Though he lived and died here, America has slighted the painter Oscar Bluemner (1867-1938). He was a pioneering modernist who helped to build a bridge between the antique and the avant-garde, the Old World and the New. Had he not been German-born, and German through and through, we might today regard him as a hero of American art.
He was daring and eccentric, and liked bright reds so much that in his lighter moments he called himself "the Vermilionaire." But Bluemner died in horror: He placed a fresh sheet on his bed, slashed his throat, and bled to death.
His colors flare and glow. Fifty of his pictures are now on exhibition at the Hirshhorn Museum and Sculpture Garden. They're peculiarly Teutonic, both rigorous and spooky.
He thought Americans ignorant, and did not like the French. The bright colors of French art, he said, were "out of the question" and quite unlike his own, which he claimed were "exactly like" those of the German masters, Cranach, van der Weyden, Durer. Bluemner said his color theories "further developed" Goethe's "with modern scientific methods." None of this went down too well during World War I.
Once, in 1915, while on a sketching trip to the farmlands of New Jersey, the painter and his little son were mistakenly arrested as a pair of German spies. When later in that year Bluemner showed his work at Alfred Stieglitz's Photo-Seccession galleries, one anti-German critic scorned his handsome, harmless, geometric landscapes as "utterly alien to the American idea of democracy." Whatever that might mean.
Bluemner was no radical. His studies at the Hirshhorn show that he built his little pictures as carefully as a watch.
Bluemner was an architect, as his father and his grandfather had both been before him. He came to America in 1892, and soon moved to Chicago where he worked as a designer for the World's Columbian Exposition, that apotheosis of high 19th-century taste. His buildings were eclectic (he liked cupolas and columns), and so were his first drawings of river banks and sailboats. In the early works, there's nothing close to modern in the way he paints.
His colors break free first. In 1910 his river scenes began to have peculiar hues -- his hulls are green and blue; his masts often orange. Bluemner met Stieglitz in 1910, discovered Cezanne one year later, and though in his mid-40s, soon stopped designing buildings to turn to modern art.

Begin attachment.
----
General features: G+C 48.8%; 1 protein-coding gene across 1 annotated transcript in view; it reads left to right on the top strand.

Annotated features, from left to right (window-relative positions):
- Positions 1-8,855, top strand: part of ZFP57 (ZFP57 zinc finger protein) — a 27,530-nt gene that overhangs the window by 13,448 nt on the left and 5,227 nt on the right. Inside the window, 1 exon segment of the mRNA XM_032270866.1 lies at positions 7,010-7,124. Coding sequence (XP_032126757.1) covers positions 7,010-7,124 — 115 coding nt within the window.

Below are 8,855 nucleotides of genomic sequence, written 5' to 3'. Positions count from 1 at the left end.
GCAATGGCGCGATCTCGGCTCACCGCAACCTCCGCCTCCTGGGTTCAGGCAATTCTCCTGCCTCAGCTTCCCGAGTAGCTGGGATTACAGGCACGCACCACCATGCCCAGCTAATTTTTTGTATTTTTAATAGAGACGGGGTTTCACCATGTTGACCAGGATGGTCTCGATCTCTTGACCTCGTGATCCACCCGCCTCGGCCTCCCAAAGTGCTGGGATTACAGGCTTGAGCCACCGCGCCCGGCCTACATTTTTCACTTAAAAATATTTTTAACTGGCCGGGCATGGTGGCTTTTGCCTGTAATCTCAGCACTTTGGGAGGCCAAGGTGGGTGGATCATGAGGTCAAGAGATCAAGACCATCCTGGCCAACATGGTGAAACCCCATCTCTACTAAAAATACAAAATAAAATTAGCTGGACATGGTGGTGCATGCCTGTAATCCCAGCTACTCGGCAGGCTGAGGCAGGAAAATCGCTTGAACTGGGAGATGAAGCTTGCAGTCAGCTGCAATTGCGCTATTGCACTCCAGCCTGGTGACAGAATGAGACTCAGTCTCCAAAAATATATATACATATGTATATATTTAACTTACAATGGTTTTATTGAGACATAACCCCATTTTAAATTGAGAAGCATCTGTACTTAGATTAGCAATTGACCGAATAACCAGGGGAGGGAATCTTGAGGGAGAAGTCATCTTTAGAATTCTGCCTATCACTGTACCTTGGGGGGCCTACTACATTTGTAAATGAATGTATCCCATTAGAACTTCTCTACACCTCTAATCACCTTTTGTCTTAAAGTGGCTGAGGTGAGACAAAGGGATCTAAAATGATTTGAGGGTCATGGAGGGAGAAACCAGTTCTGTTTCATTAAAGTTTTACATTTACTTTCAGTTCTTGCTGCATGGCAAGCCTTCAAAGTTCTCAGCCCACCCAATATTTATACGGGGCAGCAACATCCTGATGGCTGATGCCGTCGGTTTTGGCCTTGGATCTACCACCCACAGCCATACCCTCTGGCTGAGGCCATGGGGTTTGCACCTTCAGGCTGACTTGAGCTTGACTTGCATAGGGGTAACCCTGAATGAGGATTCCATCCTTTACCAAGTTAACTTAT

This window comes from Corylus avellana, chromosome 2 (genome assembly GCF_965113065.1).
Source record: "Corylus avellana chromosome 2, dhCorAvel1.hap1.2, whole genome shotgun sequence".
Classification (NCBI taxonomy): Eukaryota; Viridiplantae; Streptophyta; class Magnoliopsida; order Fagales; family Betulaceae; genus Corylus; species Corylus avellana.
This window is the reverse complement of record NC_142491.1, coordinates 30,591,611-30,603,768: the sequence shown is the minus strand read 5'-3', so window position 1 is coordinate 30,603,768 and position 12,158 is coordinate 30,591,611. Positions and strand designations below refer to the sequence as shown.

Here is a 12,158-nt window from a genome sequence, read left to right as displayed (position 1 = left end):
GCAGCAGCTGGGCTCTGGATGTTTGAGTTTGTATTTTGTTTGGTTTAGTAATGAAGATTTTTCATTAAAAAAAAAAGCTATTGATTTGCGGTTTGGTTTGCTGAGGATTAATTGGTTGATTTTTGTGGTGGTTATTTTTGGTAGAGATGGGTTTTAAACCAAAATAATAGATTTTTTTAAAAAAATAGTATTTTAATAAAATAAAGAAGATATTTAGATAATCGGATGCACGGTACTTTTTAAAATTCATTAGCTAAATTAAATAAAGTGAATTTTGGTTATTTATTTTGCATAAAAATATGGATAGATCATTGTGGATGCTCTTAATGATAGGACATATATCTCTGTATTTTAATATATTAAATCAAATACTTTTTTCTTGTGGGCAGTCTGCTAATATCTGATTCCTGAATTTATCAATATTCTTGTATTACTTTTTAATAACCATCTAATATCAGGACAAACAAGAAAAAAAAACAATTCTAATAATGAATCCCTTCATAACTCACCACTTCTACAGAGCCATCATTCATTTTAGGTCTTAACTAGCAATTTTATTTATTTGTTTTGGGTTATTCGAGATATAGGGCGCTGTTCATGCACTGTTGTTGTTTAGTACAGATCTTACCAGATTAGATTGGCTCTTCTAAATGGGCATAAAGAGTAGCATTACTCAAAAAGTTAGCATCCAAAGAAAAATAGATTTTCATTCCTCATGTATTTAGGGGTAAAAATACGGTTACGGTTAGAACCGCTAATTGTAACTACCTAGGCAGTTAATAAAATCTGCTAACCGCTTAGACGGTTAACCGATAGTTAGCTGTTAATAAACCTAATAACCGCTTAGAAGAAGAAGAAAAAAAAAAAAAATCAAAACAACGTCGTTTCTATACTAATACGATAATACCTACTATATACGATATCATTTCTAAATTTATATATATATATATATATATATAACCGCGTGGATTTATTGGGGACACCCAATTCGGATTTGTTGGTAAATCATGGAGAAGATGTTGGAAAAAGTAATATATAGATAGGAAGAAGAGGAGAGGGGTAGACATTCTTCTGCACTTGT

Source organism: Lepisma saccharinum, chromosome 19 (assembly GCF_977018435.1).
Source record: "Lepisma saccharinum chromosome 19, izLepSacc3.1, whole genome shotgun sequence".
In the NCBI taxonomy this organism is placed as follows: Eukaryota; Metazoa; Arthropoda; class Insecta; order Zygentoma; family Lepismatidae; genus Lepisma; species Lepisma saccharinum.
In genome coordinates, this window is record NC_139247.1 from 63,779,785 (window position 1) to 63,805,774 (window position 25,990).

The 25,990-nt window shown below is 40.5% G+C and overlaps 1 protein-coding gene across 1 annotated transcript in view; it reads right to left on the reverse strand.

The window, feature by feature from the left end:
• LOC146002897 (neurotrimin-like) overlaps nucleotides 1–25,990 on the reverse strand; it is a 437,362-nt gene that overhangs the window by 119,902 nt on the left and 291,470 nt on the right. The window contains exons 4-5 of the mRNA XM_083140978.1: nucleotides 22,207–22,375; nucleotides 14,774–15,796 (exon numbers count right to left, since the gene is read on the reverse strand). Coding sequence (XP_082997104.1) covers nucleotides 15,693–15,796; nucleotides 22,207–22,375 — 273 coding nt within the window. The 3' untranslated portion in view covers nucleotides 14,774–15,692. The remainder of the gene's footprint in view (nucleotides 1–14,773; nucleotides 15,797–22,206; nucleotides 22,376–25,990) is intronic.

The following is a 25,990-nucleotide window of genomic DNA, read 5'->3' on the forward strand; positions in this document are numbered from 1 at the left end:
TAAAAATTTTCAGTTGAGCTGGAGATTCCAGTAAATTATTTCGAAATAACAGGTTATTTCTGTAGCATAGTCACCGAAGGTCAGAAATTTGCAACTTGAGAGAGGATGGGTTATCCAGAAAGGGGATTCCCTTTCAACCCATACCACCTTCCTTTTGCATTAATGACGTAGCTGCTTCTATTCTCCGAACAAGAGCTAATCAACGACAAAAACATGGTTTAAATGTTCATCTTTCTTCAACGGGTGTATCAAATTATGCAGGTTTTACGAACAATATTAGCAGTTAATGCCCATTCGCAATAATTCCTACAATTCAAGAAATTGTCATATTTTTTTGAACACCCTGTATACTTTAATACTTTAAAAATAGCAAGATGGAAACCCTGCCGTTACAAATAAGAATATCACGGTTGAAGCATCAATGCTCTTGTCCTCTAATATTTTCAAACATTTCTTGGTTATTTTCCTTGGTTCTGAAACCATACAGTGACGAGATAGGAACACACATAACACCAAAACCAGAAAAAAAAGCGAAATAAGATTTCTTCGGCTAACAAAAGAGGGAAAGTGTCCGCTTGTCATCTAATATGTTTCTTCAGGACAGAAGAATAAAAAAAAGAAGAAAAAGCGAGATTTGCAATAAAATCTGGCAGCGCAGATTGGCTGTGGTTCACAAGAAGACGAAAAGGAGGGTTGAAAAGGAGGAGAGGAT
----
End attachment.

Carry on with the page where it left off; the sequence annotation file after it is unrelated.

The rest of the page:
He did so as a colorist. His drawing is at all times rigorous and measured. It is his moody color that liberates his art.
Bluemner felt, as Goethe did, that color could suggest joy as well as sorrow. On the back of a color pencil sketch of "Amsterdam Ave. and 152 St." (1911) -- included in this show -- he notes, in German, "make the blue shadows like a corpse, the brown foliage like 'death,' the sky infinite bright, the red sunlight ectasy." Though he flirted for a while with Cubism's conventions (we seem to see his landscapes through faceted glass prisms), formalist concerns could not hold him long. "We stand," he wrote with feeling, "at the beginnings of a great new painting, in which pure color will reign supreme."
His oranges and reds lend his small late landscapes an uncanny power and something of the theater. He saw his landscapes as self-portraits, and the buildings almost seem alive.
In 1926 he moved to South Braintree, Mass., where his last years were not happy ones. He raised the prices for his pictures as his sales slumped; and soon began to drink to much and sleep too little. In 1935 he was struck by a car. His health and eyesight worsened. Bluemner killed himslef in 1938.
There is passion in his pictures, it flares in his deep reds, but seems held in check. Freedom and fastidiousness war in his small paintings. Bluemner sometimes seems to be a cautious Vincent van Gogh or a cramped Georgia O'Keeffe.All the Bluemners at the Hirshhorn belong to that museum. This moving and instructive show was organized by Judith Zilzcer of the Hirshhorn's staff. It closes on March 2.